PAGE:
Two officers, PC Robert Dobell (237D) and PC Thomas Tice (40D) entered the building and rushed upstairs accompanied by some others, possibly from the ‘mob’ outside. The door to room in which the man had been seen was locked so they put their shoulders to it, and broke it down.

At this the man came charging towards them brandishing a walking cane which he thrust at them. PC Dobell cried ‘I am stabbed’ and then fell in front of his colleague. PC Tice was also wounded but in the chaos and with his adrenaline pumping he didn’t realise this at first.

The policemen shouted for help and the man was soon overpowered. The weapon, a sword stick, was picked up from the floor where the attacker had dropped it. PC Dobell was taken to hospital and the prisoner to the station. When he removed his uniform top coat PC Tice discovered his injury, a stab wound to the ‘fleshy part of my right arm, between the elbow and the shoulder’.

The following morning PC Tice was in court at Marylebone to give his evidence in front of Mr Long, the sitting magistrate. He showed the court his bloody coat and testified that PC Dobell was still gravely ill, and not yet out of danger.

Their attacker was also in court and gave his name as John Phillips, occupation – painter. He’d been brought to court in a cab, handcuffed with two other officers guarding him. He was clearly a dangerous man.

Not only was he dangerous it was also evident that he was suffering from a mental illness or, as the court reporter described him, demonstrating ‘unsoundness in his intellect’. He raved in court, shouting out:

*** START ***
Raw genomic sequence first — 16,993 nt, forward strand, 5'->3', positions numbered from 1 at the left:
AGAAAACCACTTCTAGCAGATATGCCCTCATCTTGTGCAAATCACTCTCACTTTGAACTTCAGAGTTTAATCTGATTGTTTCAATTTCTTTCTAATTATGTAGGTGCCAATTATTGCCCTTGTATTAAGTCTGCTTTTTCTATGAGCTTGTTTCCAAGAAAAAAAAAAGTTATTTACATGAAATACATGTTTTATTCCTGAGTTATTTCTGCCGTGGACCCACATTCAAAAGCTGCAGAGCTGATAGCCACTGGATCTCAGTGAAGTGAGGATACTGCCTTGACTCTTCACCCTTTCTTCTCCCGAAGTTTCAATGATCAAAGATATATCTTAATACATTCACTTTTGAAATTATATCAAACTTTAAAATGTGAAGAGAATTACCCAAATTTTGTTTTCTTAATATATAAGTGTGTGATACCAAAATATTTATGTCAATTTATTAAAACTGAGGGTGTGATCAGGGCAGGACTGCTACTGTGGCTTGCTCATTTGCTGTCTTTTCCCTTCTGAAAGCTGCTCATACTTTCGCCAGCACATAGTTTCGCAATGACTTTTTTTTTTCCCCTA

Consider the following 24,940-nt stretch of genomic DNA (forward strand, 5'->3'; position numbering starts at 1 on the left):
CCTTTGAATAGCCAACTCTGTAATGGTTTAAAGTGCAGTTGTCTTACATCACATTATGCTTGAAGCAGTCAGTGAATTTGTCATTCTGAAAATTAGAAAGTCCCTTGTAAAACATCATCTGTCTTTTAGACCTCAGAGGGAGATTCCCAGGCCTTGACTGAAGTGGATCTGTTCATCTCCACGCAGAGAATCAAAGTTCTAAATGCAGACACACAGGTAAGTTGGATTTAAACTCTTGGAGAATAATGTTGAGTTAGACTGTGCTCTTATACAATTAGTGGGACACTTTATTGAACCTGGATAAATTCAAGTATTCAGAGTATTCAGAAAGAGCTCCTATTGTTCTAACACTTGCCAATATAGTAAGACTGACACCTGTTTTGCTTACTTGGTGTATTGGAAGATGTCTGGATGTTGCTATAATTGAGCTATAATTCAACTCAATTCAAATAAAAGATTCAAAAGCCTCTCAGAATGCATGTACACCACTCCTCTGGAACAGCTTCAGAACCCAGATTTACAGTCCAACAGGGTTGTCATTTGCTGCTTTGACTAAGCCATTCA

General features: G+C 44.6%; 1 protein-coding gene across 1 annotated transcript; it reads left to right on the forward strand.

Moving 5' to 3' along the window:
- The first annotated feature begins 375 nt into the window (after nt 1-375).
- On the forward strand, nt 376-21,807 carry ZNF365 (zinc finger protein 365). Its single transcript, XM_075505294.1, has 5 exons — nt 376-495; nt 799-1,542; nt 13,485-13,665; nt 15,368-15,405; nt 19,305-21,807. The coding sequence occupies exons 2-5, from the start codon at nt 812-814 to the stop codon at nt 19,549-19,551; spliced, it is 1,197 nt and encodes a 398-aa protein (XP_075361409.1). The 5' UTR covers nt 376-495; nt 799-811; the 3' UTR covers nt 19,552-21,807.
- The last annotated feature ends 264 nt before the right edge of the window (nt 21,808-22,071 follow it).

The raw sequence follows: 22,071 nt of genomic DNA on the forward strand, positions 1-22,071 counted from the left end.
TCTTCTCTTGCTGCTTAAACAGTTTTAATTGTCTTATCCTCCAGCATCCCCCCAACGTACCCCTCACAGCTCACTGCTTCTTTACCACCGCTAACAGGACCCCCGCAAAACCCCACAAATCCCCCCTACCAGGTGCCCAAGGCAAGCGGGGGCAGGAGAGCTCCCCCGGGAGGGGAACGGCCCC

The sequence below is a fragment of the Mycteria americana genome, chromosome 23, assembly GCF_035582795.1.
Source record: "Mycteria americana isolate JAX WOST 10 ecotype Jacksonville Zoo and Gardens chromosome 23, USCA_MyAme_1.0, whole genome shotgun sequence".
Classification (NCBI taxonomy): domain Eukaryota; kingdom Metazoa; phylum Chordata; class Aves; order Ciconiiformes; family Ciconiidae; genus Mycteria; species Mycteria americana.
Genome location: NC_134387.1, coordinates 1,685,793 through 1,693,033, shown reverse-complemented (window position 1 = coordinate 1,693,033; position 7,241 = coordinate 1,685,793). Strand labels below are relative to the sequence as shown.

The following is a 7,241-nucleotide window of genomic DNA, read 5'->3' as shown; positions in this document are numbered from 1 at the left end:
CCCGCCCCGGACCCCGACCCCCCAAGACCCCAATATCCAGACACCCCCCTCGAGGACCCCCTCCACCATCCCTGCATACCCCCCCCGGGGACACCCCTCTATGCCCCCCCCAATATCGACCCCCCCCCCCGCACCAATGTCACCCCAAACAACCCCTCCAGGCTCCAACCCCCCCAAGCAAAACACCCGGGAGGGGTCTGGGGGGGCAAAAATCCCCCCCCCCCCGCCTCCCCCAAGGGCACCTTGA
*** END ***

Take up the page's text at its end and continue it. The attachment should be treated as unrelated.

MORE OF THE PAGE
‘Kossuth, Mazzini, let me have justice. It was not a Roman dagger or a poisoned dagger, and I stand upon the liberties of my country. Had Prince Albert have been there at the time his blood would have flowed, and so would yours (alluding to the magistrate), had you been there’.

Lajos Kossuth was a Hungarian revolutionary who briefly ruled his nation in the tumultuous period of 1848-9, he was widely revered amongst British radicals and so may have been an inspiration for Phillips. Similarly Giuseppe Mazzini was a well known Italian political activist who was driving force in Italian Unification.

Philips was eventually sent for trial at the Old Bailey but his ‘madness’ was deemed too great and the jury found him unfit to plead. He was therefore found not guilty by dint of being non compos mentis. I believe that PC Doble survived the attack but he was lucky if he did, because the stab wound was very close to his heart. Philips, one imagines, was confined to an asylum.

[from The Morning Post, Thursday, April 14, 1853]

A heartless debt collector at Battersea and a sighting of the Ripper in Poplar?

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So another Christmas is upon us and today thousands of people (well men mostly) will be rushing around trying to secure that last minute present for the ‘significant other’ in their lives. Meanwhile I am sitting smugly, safe in the knowledge that I had this all wrapped up (literally) by Wednesday evening. Which means I have today free to write about the past at my leisure.

This blog is based on reading  section of news reports of the cases heard before London’s Police Court magistrates in the reign of Queen Victoria. Much before 1837 reports exist but are fewer in number and so you’ll find most of mine bunch between about 1850 and 1900. I use today’s date and pick a year – this morning it is 1888, a year I often return to because it was in that late summer and autumn that London was terrorised by a killer known only as ‘Jack the Ripper’. I teach a whole module based around the Whitechapel murders of 1888 at the University of Northampton where I am currently head of the History department.

Whilst looking at the regular courts reports for the 24 December 1888 I noticed an additional ‘crime news’ item about a murder case that was occupying the attention of readers. I’ll return to that story after my usual report from the police courts. Today the court in question is Wandsworth, south of the River Thames and to the west. The man in the dock was Arthur Baldwin who was accused of violently assaulting a woman in Battersea.